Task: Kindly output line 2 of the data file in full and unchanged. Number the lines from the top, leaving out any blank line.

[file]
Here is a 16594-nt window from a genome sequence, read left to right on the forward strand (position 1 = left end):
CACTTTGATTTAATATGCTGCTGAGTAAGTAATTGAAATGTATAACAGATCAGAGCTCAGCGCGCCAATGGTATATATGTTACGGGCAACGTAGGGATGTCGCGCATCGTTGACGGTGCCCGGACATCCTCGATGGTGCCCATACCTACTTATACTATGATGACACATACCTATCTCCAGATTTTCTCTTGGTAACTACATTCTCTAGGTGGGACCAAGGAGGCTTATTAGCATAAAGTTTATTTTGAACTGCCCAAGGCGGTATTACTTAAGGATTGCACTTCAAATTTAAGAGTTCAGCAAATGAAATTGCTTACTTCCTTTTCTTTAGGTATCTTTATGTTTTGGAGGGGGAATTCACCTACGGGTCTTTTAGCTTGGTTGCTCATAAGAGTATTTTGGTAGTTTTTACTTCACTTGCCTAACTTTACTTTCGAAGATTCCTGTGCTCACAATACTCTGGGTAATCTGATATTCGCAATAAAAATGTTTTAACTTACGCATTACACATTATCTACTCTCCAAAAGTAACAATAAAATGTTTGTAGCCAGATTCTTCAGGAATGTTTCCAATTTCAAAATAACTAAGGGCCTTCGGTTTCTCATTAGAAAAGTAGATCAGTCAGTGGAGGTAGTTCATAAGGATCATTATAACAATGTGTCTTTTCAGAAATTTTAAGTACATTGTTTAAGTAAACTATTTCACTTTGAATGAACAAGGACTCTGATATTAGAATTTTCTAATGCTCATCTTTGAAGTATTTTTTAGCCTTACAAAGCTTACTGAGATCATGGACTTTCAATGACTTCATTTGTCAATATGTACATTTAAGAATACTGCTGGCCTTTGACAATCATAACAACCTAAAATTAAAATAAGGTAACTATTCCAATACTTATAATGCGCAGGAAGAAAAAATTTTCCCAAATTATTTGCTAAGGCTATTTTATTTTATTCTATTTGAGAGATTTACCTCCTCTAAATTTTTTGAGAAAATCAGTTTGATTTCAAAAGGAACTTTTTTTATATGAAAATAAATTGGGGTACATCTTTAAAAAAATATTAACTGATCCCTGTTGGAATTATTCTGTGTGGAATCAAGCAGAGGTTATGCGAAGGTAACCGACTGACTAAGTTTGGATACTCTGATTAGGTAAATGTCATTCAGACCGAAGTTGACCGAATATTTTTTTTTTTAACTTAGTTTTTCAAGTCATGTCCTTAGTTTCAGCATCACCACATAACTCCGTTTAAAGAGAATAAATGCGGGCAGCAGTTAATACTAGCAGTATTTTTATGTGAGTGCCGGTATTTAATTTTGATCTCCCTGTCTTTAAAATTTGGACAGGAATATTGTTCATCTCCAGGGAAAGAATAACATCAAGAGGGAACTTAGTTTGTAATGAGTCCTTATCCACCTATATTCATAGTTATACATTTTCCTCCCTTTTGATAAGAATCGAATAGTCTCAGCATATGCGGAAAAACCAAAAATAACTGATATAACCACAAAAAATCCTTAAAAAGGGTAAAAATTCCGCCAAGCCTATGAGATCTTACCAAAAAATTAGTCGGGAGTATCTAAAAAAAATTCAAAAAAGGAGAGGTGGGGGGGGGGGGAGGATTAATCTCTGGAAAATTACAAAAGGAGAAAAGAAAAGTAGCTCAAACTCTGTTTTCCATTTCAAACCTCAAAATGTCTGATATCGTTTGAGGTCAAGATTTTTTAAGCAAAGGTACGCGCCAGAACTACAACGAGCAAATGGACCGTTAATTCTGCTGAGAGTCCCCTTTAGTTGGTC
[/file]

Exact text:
CACTTTGATTTAATATGCTGCTGAGTAAGTAATTGAAATGTATAACAGATCAGAGCTCAGCGCGCCAATGGTATATATGTTACGGGCAACGTAGGGATGTCGCGCATCGTTGACGGTGCCCGGACATCCTCGATGGTGCCCATACCTACTTATACTATGATGACACATACCTATCTCCAGATTTTCTCTTGGTAACTACATTCTCTAGGTGGGACCAAGGAGGCTTATTAGCATAAAGTTTATTTTGAACTGCCCAAGGCGGTATTACTTAAGGATTGCACTTCAAATTTAAGAGTTCAGCAAATGAAATTGCTTACTTCCTTTTCTTTAGGTATCTTTATGTTTTGGAGGGGGAATTCACCTACGGGTCTTTTAGCTTGGTTGCTCATAAGAGTATTTTGGTAGTTTTTACTTCACTTGCCTAACTTTACTTTCGAAGATTCCTGTGCTCACAATACTCTGGGTAATCTGATATTCGCAATAAAAATGTTTTAACTTACGCATTACACATTATCTACTCTCCAAAAGTAACAATAAAATGTTTGTAGCCAGATTCTTCAGGAATGTTTCCAATTTCAAAATAACTAAGGGCCTTCGGTTTCTCATTAGAAAAGTAGATCAGTCAGTGGAGGTAGTTCATAAGGATCATTATAACAATGTGTCTTTTCAGAAATTTTAAGTACATTGTTTAAGTAAACTATTTCACTTTGAATGAACAAGGACTCTGATATTAGAATTTTCTAATGCTCATCTTTGAAGTATTTTTTAGCCTTACAAAGCTTACTGAGATCATGGACTTTCAATGACTTCATTTGTCAATATGTACATTTAAGAATACTGCTGGCCTTTGACAATCATAACAACCTAAAATTAAAATAAGGTAACTATTCCAATACTTATAATGCGCAGGAAGAAAAAATTTTCCCAAATTATTTGCTAAGGCTATTTTATTTTATTCTATTTGAGAGATTTACCTCCTCTAAATTTTTTGAGAAAATCAGTTTGATTTCAAAAGGAACTTTTTTTATATGAAAATAAATTGGGGTACATCTTTAAAAAAATATTAACTGATCCCTGTTGGAATTATTCTGTGTGGAATCAAGCAGAGGTTATGCGAAGGTAACCGACTGACTAAGTTTGGATACTCTGATTAGGTAAATGTCATTCAGACCGAAGTTGACCGAATATTTTTTTTTTTAACTTAGTTTTTCAAGTCATGTCCTTAGTTTCAGCATCACCACATAACTCCGTTTAAAGAGAATAAATGCGGGCAGCAGTTAATACTAGCAGTATTTTTATGTGAGTGCCGGTATTTAATTTTGATCTCCCTGTCTTTAAAATTTGGACAGGAATATTGTTCATCTCCAGGGAAAGAATAACATCAAGAGGGAACTTAGTTTGTAATGAGTCCTTATCCACCTATATTCATAGTTATACATTTTCCTCCCTTTTGATAAGAATCGAATAGTCTCAGCATATGCGGAAAAACCAAAAATAACTGATATAACCACAAAAAATCCTTAAAAAGGGTAAAAATTCCGCCAAGCCTATGAGATCTTACCAAAAAATTAGTCGGGAGTATCTAAAAAAAATTCAAAAAAGGAGAGGTGGGGGGGGGGGGAGGATTAATCTCTGGAAAATTACAAAAGGAGAAAAGAAAAGTAGCTCAAACTCTGTTTTCCATTTCAAACCTCAAAATGTCTGATATCGTTTGAGGTCAAGATTTTTTAAGCAAAGGTACGCGCCAGAACTACAACGAGCAAATGGACCGTTAATTCTGCTGAGAGTCCCCTTTAGTTGGTC